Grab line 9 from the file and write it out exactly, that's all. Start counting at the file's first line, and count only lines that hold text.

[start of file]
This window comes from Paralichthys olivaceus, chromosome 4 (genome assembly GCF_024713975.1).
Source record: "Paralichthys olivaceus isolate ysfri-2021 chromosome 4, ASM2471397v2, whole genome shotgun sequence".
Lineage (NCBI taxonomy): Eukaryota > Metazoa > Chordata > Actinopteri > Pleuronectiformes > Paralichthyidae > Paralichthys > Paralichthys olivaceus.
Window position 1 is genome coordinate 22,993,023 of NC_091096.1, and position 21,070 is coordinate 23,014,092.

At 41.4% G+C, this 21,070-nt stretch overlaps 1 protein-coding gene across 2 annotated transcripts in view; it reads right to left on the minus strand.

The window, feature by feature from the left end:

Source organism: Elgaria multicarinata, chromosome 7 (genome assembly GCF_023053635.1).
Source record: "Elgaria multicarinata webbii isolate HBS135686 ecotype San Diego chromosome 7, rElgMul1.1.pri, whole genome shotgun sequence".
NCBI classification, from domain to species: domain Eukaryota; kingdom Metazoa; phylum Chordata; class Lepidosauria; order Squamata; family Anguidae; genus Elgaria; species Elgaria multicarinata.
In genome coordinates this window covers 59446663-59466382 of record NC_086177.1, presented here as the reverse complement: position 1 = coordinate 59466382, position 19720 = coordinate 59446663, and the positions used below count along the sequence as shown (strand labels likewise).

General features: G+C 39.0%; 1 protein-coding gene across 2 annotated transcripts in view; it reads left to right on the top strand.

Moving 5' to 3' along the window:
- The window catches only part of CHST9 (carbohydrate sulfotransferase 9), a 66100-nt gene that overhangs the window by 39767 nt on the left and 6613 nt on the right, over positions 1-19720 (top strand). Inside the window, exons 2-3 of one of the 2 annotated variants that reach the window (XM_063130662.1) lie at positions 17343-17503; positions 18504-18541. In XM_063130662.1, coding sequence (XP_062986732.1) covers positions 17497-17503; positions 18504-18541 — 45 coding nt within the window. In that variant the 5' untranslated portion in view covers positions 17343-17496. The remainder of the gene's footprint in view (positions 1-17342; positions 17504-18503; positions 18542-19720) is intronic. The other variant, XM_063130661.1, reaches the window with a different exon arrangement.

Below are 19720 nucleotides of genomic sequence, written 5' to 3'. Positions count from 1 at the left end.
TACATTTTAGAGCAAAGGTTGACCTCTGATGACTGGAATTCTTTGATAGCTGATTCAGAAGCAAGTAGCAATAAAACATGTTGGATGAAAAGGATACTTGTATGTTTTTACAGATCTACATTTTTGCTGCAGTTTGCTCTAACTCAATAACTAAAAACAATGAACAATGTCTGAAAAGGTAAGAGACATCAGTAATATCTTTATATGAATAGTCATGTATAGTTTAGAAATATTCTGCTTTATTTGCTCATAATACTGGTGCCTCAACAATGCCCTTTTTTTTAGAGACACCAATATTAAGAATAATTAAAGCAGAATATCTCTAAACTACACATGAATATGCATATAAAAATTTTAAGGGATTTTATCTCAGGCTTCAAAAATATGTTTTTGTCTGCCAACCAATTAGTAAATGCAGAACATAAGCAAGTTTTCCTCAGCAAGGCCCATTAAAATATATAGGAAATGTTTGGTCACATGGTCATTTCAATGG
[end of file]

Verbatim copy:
NCBI classification, from domain to species: domain Eukaryota; kingdom Metazoa; phylum Chordata; class Lepidosauria; order Squamata; family Anguidae; genus Elgaria; species Elgaria multicarinata.